1

This happened a few minutes ago in the LSU vs Alabama football game. The LSU runner was going down the field and dropped the ball just short of the end zone. I know that if the ball went out of bounds at the 1 yd line, it would be LSU ball at the 1. And if it went out of bounds in the end zone, it would be a touchback for Alabama. But the ball landed in bounds in the end zone.

The play was not reviewed but I’m wondering what the ruling would have been since the play shouldn’t have been called dead. Link to the play https://twitter.com/KDPomp/status/1335406442648629248?s=20

1
  • 1
    Depends who ended up with the ball - either touchdown (LSU) or touchback ( Alabama).
    – Jon Custer
    Dec 6 '20 at 16:54
1

It depends on exactly what is overturned, but in various leagues and conferences replay typically has a specified set of things that can be overturned.

In the case of a fumble, the general rule is that if there is "clear recovery", including "recovery" by the out of bounds line, then the ball is given to the team that would have recovered it; but if there is not clear recovery, i.e. the ball was blown dead and it is unclear to the replay official who would have recovered it, the call is not usually overturned.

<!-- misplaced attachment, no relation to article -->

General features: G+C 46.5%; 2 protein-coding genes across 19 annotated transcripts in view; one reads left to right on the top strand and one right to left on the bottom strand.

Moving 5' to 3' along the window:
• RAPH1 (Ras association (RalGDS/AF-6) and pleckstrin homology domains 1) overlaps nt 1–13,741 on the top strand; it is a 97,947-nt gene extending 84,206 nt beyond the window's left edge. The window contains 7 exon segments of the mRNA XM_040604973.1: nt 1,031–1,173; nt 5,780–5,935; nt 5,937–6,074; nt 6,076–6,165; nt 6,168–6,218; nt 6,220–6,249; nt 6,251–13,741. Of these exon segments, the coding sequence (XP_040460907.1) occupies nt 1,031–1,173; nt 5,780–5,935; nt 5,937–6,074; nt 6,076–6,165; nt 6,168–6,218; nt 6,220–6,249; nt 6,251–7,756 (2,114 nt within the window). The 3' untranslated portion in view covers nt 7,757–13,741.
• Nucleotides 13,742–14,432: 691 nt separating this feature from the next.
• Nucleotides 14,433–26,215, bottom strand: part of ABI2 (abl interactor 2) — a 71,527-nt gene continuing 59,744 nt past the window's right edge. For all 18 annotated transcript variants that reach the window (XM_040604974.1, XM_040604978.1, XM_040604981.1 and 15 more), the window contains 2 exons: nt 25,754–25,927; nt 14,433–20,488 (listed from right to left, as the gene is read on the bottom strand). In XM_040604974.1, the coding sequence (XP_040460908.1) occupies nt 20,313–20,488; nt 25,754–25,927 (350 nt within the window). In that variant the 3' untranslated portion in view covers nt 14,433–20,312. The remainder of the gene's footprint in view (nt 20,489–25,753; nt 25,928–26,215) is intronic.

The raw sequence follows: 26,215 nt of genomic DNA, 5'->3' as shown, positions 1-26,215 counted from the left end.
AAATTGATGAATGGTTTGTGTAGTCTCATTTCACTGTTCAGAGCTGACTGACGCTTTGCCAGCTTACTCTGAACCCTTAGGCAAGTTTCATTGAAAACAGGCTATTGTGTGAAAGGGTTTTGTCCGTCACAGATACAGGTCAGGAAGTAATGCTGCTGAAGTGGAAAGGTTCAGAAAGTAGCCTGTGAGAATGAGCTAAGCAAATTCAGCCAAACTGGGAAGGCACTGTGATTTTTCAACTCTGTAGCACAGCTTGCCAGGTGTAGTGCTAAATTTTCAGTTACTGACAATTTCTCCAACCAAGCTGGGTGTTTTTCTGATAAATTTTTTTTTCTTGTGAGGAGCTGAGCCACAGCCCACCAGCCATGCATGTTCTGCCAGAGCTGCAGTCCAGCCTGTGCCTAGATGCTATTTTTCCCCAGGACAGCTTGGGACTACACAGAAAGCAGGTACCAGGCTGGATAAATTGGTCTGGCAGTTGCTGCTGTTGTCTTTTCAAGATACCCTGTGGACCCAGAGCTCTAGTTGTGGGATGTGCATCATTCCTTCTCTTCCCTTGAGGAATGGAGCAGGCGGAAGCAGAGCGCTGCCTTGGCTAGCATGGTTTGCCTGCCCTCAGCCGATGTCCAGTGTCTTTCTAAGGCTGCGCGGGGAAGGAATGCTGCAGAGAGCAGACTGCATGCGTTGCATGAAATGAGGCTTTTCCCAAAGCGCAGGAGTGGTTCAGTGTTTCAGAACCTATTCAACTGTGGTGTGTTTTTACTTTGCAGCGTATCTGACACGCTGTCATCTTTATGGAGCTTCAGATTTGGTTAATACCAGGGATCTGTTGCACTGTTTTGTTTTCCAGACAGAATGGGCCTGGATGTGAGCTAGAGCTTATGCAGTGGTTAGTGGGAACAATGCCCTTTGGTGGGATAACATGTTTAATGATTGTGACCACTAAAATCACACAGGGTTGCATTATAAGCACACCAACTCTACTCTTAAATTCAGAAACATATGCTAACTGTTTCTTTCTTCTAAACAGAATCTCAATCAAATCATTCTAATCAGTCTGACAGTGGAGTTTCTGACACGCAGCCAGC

For example, in the 2019 NCAA Football coaches manual, they mention this for fumble recovery:

d. Loose ball ruled dead (Rule 4-1-2-b-2), or live ball ruled dead in possession of a ball carrier, when the clear recovery of a loose ball occurs in the immediate continuing football action.

  1. If the ball is ruled dead and the replay official does not have indisputable video evidence as to which team recovers, the dead-ball ruling stands.

In this case, from other comments on Twitter it looks like an LSU player actually recovered the ball prior to it going out of bounds, so LSU would have been given the ball at the point where they picked it up and not been permitted to advance it; however, given they would have picked it up off of the goal line, it would have been ruled a touchdown anyway.

Your Answer

By clicking “Post Your Answer”, you agree to our terms of service, privacy policy and cookie policy

Not the answer you're looking for? Browse other questions tagged or ask your own question.